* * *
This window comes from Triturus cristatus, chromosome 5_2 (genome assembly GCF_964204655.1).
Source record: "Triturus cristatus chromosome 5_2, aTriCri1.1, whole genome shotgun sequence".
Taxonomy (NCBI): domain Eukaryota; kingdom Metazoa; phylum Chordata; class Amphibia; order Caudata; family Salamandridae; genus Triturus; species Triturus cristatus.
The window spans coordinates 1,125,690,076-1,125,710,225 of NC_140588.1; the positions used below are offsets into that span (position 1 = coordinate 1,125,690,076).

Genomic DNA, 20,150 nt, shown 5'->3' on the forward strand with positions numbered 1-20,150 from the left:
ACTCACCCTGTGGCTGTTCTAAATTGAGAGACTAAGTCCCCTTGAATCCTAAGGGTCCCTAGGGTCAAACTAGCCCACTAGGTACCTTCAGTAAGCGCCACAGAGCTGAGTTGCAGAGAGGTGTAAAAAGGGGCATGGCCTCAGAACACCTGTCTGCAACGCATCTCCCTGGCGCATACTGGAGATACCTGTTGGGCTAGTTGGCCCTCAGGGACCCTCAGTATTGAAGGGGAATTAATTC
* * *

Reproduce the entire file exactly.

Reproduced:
This window comes from Triturus cristatus, chromosome 5_2 (genome assembly GCF_964204655.1).
Source record: "Triturus cristatus chromosome 5_2, aTriCri1.1, whole genome shotgun sequence".
Taxonomy (NCBI): domain Eukaryota; kingdom Metazoa; phylum Chordata; class Amphibia; order Caudata; family Salamandridae; genus Triturus; species Triturus cristatus.
The window spans coordinates 1,125,690,076-1,125,710,225 of NC_140588.1; the positions used below are offsets into that span (position 1 = coordinate 1,125,690,076).

Genomic DNA, 20,150 nt, shown 5'->3' on the forward strand with positions numbered 1-20,150 from the left:
ACTCACCCTGTGGCTGTTCTAAATTGAGAGACTAAGTCCCCTTGAATCCTAAGGGTCCCTAGGGTCAAACTAGCCCACTAGGTACCTTCAGTAAGCGCCACAGAGCTGAGTTGCAGAGAGGTGTAAAAAGGGGCATGGCCTCAGAACACCTGTCTGCAACGCATCTCCCTGGCGCATACTGGAGATACCTGTTGGGCTAGTTGGCCCTCAGGGACCCTCAGTATTGAAGGGGAATTAATTC